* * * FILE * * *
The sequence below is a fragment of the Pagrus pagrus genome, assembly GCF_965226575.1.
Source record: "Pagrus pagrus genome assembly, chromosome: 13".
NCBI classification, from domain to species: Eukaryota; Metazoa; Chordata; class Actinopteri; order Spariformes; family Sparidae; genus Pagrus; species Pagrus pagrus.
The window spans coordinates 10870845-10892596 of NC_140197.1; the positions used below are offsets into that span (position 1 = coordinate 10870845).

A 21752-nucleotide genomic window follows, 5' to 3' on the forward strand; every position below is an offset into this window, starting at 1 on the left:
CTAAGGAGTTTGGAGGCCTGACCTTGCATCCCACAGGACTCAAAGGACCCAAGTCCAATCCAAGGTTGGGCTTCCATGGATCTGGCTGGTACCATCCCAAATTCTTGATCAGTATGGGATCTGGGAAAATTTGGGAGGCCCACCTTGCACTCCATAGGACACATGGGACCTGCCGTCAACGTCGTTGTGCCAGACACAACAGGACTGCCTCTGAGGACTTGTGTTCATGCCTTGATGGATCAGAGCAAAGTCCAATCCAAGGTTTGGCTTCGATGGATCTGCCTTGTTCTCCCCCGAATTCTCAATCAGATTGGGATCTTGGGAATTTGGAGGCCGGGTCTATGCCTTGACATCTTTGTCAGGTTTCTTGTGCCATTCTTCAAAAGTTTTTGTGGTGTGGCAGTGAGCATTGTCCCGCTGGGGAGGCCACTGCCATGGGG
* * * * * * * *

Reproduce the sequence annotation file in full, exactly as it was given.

The sequence below is a fragment of the Pagrus pagrus genome, assembly GCF_965226575.1.
Source record: "Pagrus pagrus genome assembly, chromosome: 13".
NCBI classification, from domain to species: Eukaryota; Metazoa; Chordata; class Actinopteri; order Spariformes; family Sparidae; genus Pagrus; species Pagrus pagrus.
The window spans coordinates 10870845-10892596 of NC_140197.1; the positions used below are offsets into that span (position 1 = coordinate 10870845).

A 21752-nucleotide genomic window follows, 5' to 3' on the forward strand; every position below is an offset into this window, starting at 1 on the left:
CTAAGGAGTTTGGAGGCCTGACCTTGCATCCCACAGGACTCAAAGGACCCAAGTCCAATCCAAGGTTGGGCTTCCATGGATCTGGCTGGTACCATCCCAAATTCTTGATCAGTATGGGATCTGGGAAAATTTGGGAGGCCCACCTTGCACTCCATAGGACACATGGGACCTGCCGTCAACGTCGTTGTGCCAGACACAACAGGACTGCCTCTGAGGACTTGTGTTCATGCCTTGATGGATCAGAGCAAAGTCCAATCCAAGGTTTGGCTTCGATGGATCTGCCTTGTTCTCCCCCGAATTCTCAATCAGATTGGGATCTTGGGAATTTGGAGGCCGGGTCTATGCCTTGACATCTTTGTCAGGTTTCTTGTGCCATTCTTCAAAAGTTTTTGTGGTGTGGCAGTGAGCATTGTCCCGCTGGGGAGGCCACTGCCATGGGG